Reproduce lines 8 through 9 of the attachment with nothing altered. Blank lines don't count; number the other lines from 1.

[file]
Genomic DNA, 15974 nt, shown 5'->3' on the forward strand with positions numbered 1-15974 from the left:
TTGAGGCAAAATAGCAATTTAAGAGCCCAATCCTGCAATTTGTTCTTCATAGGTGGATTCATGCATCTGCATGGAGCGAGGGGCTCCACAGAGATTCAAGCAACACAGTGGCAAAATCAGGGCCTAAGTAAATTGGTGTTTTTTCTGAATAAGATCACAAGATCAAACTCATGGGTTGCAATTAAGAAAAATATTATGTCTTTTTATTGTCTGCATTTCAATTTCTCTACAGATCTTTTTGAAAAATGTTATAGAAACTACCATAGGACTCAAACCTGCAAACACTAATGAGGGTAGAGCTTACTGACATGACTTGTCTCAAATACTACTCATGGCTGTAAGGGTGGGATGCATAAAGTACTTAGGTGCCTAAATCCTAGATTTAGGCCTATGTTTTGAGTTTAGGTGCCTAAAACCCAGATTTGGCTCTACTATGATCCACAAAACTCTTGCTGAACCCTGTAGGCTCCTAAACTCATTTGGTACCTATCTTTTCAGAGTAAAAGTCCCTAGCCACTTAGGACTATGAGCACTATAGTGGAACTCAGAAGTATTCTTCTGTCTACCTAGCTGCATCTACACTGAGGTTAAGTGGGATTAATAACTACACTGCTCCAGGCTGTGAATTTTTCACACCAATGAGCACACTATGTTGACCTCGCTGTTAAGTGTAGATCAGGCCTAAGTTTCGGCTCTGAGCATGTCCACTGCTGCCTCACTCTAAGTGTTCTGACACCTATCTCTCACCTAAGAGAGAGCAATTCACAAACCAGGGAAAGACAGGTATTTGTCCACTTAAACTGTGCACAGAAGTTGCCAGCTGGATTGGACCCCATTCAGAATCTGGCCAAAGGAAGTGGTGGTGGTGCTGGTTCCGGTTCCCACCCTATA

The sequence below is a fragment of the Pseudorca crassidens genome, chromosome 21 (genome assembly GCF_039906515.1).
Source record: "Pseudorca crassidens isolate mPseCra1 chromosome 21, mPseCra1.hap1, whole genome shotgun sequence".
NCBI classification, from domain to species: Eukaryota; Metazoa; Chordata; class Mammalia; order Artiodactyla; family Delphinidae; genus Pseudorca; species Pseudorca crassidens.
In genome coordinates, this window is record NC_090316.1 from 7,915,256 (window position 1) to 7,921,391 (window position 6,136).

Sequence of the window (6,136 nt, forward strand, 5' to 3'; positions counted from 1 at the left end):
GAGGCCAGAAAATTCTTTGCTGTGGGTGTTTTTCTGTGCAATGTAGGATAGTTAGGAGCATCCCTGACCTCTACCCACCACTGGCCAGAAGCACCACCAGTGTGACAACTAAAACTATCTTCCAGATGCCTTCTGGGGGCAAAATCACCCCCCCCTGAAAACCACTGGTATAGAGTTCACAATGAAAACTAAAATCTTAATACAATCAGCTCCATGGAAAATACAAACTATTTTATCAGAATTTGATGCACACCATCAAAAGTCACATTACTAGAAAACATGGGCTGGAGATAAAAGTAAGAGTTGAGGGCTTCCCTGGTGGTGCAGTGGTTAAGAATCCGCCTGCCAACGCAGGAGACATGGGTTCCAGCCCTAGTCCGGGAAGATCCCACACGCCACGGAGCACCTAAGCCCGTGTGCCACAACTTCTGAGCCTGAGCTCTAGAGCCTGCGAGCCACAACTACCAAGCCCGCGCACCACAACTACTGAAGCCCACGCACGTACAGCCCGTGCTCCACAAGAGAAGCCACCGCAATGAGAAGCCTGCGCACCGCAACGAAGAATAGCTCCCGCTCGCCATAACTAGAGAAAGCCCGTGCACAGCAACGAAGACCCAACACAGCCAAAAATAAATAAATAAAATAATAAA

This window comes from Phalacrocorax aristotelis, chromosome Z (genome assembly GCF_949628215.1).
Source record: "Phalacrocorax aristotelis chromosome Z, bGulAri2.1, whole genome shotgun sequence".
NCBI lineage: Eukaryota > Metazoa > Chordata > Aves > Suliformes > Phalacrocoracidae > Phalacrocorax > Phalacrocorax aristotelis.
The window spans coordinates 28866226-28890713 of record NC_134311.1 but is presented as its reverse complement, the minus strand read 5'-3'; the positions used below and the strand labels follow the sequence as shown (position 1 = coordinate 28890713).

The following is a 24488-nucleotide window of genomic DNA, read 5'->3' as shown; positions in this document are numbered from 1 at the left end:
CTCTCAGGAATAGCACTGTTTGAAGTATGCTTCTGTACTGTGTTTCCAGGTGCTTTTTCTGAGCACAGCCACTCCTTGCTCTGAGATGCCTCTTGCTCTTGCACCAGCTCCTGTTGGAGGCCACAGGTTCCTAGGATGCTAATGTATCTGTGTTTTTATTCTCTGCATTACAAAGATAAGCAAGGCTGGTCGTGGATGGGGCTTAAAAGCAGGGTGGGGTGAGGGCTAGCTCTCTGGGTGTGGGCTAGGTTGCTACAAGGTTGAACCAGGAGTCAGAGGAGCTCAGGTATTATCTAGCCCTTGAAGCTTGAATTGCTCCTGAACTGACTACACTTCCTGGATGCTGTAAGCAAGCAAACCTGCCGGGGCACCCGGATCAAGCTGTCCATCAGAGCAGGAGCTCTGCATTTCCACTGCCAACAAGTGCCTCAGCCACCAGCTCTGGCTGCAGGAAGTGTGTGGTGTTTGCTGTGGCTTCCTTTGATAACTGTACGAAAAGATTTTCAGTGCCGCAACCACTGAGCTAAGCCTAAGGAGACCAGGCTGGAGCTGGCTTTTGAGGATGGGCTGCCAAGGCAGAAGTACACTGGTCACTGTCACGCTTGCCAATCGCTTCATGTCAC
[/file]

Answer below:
GAGGCCAGAAAATTCTTTGCTGTGGGTGTTTTTCTGTGCAATGTAGGATAGTTAGGAGCATCCCTGACCTCTACCCACCACTGGCCAGAAGCACCACCAGTGTGACAACTAAAACTATCTTCCAGATGCCTTCTGGGGGCAAAATCACCCCCCCCTGAAAACCACTGGTATAGAGTTCACAATGAAAACTAAAATCTTAATACAATCAGCTCCATGGAAAATACAAACTATTTTATCAGAATTTGATGCACACCATCAAAAGTCACATTACTAGAAAACATGGGCTGGAGATAAAAGTAAGAGTTGAGGGCTTCCCTGGTGGTGCAGTGGTTAAGAATCCGCCTGCCAACGCAGGAGACATGGGTTCCAGCCCTAGTCCGGGAAGATCCCACACGCCACGGAGCACCTAAGCCCGTGTGCCACAACTTCTGAGCCTGAGCTCTAGAGCCTGCGAGCCACAACTACCAAGCCCGCGCACCACAACTACTGAAGCCCACGCACGTACAGCCCGTGCTCCACAAGAGAAGCCACCGCAATGAGAAGCCTGCGCACCGCAACGAAGAATAGCTCCCGCTCGCCATAACTAGAGAAAGCCCGTGCACAGCAACGAAGACCCAACACAGCCAAAAATAAATAAATAAAATAATAAA

This window comes from Phalacrocorax aristotelis, chromosome Z (genome assembly GCF_949628215.1).